It'd be interesting to taste a demi-sec that has lots of acid.

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Re: Demi-Sec Champagne?

#15 Post by Michael S. Monie »

Brad Baker wrote: February 21st, 2021, 8:10 pm
Michael S. Monie wrote: February 21st, 2021, 8:02 pm Can someone explain why sec means sweet with Champagne and dry with still wines?
Sec still means dry with Champagne. Brut means Bone Dry. It is all relative to past times when most Champagnes were Doux with 50+ g/L of residual sugar.
I guess my point is that if one didn't know better, one might think that a still wine labeled sec (Chenin Blanc for example) would have 17-32 g/l of residual sugar, like Champagne.
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Re: Demi-Sec Champagne?

#16 Post by AndrewH »

Michael S. Monie wrote: February 22nd, 2021, 11:46 am
Brad Baker wrote: February 21st, 2021, 8:10 pm
Michael S. Monie wrote: February 21st, 2021, 8:02 pm Can someone explain why sec means sweet with Champagne and dry with still wines?
Sec still means dry with Champagne. Brut means Bone Dry. It is all relative to past times when most Champagnes were Doux with 50+ g/L of residual sugar.
I guess my point is that if one didn't know better, one might think that a still wine labeled sec (Chenin Blanc for example) would have 17-32 g/l of residual sugar, like Champagne.
I would count on the Germans, not the French, to have such a consistent system. Though the words would probably be a lot longer.
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Re: Demi-Sec Champagne?

#17 Post by Jim Stewart »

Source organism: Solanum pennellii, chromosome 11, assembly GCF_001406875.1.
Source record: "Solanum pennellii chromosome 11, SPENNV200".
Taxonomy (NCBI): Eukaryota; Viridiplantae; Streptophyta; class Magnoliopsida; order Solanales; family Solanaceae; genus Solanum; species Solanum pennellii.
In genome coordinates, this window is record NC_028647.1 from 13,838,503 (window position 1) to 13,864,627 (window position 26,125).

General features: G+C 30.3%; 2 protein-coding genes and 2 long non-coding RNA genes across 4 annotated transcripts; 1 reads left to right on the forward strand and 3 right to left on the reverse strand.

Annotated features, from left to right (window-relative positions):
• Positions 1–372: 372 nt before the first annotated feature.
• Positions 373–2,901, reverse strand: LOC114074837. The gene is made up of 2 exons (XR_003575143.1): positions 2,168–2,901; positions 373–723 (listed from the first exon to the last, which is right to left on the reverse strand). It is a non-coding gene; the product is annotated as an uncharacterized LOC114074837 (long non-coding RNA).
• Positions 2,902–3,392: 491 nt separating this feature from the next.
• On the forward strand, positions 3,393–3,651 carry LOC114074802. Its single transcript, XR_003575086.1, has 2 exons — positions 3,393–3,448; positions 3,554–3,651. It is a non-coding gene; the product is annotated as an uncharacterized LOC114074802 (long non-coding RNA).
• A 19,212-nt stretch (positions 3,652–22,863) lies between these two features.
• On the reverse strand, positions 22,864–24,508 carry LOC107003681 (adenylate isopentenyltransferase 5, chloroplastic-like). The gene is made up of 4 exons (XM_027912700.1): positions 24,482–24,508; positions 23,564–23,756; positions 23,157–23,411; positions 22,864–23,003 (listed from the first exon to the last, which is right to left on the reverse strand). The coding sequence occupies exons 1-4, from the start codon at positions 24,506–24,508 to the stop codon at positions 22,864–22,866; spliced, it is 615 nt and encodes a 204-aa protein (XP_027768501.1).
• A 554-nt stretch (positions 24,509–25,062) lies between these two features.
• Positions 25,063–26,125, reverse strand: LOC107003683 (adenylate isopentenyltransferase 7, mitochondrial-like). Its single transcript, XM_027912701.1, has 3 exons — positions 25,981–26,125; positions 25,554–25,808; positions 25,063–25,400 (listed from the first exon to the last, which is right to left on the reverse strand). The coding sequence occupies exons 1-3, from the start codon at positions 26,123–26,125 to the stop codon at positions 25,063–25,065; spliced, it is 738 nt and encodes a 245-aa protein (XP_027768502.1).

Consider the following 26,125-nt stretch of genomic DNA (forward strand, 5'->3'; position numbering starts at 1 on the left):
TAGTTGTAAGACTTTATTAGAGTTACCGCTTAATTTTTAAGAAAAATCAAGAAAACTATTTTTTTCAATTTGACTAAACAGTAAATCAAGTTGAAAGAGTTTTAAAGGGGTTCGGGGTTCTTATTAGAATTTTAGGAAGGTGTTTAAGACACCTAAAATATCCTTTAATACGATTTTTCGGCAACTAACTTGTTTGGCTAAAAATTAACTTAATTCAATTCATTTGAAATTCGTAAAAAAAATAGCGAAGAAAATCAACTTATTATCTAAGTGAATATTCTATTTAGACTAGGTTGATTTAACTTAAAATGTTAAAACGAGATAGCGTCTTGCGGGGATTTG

Here is an interesting note from the Billecart-Salmon Website regarding their Demi-Sec Champagne:
CHAMPAGNE DEMI-SEC
Sweetness and Sensuality
The blend of Demi-Sec is identical of the Brut Reserve however, the dosage is greater.
The Demi-Sec has an identical blend to the Brut Réserve. It maintains the same finesse and elegance as this cuvée but with a greater dosage.


I am a fan of the Brut Reserve. Might be an interesting taste-off comparing these two and see what the higher dosage brings to the mix!?
Age merely shows what children we remain.
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Re: Demi-Sec Champagne?

#18 Post by Brad Baker »

brigcampbell wrote: February 22nd, 2021, 10:08 am And to make it even more fun the ripeness of the fruit influences the perception of sweetness. So a bone dry extra brut might taste like it as 6g/l if it's picked ripe.

The growers will commonly do this with very low/zero dosage but pick much riper than the big houses. Makes it entertaining when tasting blind, is that sweetness actually sugar or fruit...

It'd be interesting to taste a demi-sec that has lots of acid.
To your point about ripeness in Extra Brut (or Brut Nature), as a whole, the larger producers actually do a better job of giving you a technically correct, very dry, no/little residual sugar wine. It isn't as tasty as those who harvest ripe or let a few grams of sugar survive, but I give credit to the perfect chemistry even if it can be boring.